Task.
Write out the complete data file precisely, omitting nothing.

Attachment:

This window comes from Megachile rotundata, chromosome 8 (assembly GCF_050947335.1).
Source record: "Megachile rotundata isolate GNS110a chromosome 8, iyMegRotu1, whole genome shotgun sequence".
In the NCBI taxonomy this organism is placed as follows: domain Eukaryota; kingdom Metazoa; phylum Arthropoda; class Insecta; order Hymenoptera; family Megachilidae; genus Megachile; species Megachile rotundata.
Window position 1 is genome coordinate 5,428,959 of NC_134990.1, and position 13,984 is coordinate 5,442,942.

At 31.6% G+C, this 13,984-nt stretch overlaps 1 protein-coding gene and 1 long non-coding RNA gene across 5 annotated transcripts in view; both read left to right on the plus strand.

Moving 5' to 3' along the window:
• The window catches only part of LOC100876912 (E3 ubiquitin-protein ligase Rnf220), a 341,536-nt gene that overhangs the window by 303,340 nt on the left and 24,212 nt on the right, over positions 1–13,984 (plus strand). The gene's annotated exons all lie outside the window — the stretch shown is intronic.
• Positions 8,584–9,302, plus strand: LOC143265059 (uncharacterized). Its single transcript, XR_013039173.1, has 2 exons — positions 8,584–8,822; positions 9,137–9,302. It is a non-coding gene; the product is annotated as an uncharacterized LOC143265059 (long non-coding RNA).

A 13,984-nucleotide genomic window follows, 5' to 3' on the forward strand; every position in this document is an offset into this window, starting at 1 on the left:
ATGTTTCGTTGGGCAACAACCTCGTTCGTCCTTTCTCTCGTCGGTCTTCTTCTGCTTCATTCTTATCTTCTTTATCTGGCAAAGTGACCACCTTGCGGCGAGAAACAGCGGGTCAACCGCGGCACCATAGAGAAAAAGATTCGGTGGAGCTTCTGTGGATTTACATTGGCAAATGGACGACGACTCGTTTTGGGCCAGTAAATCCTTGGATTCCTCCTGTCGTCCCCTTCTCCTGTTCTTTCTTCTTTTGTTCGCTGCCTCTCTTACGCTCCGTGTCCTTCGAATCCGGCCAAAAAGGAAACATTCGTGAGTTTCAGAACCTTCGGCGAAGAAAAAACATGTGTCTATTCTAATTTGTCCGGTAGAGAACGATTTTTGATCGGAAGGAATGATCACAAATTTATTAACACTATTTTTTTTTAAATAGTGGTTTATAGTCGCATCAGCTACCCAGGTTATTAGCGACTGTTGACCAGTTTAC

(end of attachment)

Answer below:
This window comes from Megachile rotundata, chromosome 8 (assembly GCF_050947335.1).
Source record: "Megachile rotundata isolate GNS110a chromosome 8, iyMegRotu1, whole genome shotgun sequence".
In the NCBI taxonomy this organism is placed as follows: domain Eukaryota; kingdom Metazoa; phylum Arthropoda; class Insecta; order Hymenoptera; family Megachilidae; genus Megachile; species Megachile rotundata.
Window position 1 is genome coordinate 5,428,959 of NC_134990.1, and position 13,984 is coordinate 5,442,942.

At 31.6% G+C, this 13,984-nt stretch overlaps 1 protein-coding gene and 1 long non-coding RNA gene across 5 annotated transcripts in view; both read left to right on the plus strand.

Moving 5' to 3' along the window:
• The window catches only part of LOC100876912 (E3 ubiquitin-protein ligase Rnf220), a 341,536-nt gene that overhangs the window by 303,340 nt on the left and 24,212 nt on the right, over positions 1–13,984 (plus strand). The gene's annotated exons all lie outside the window — the stretch shown is intronic.
• Positions 8,584–9,302, plus strand: LOC143265059 (uncharacterized). Its single transcript, XR_013039173.1, has 2 exons — positions 8,584–8,822; positions 9,137–9,302. It is a non-coding gene; the product is annotated as an uncharacterized LOC143265059 (long non-coding RNA).

A 13,984-nucleotide genomic window follows, 5' to 3' on the forward strand; every position in this document is an offset into this window, starting at 1 on the left:
ATGTTTCGTTGGGCAACAACCTCGTTCGTCCTTTCTCTCGTCGGTCTTCTTCTGCTTCATTCTTATCTTCTTTATCTGGCAAAGTGACCACCTTGCGGCGAGAAACAGCGGGTCAACCGCGGCACCATAGAGAAAAAGATTCGGTGGAGCTTCTGTGGATTTACATTGGCAAATGGACGACGACTCGTTTTGGGCCAGTAAATCCTTGGATTCCTCCTGTCGTCCCCTTCTCCTGTTCTTTCTTCTTTTGTTCGCTGCCTCTCTTACGCTCCGTGTCCTTCGAATCCGGCCAAAAAGGAAACATTCGTGAGTTTCAGAACCTTCGGCGAAGAAAAAACATGTGTCTATTCTAATTTGTCCGGTAGAGAACGATTTTTGATCGGAAGGAATGATCACAAATTTATTAACACTATTTTTTTTTAAATAGTGGTTTATAGTCGCATCAGCTACCCAGGTTATTAGCGACTGTTGACCAGTTTAC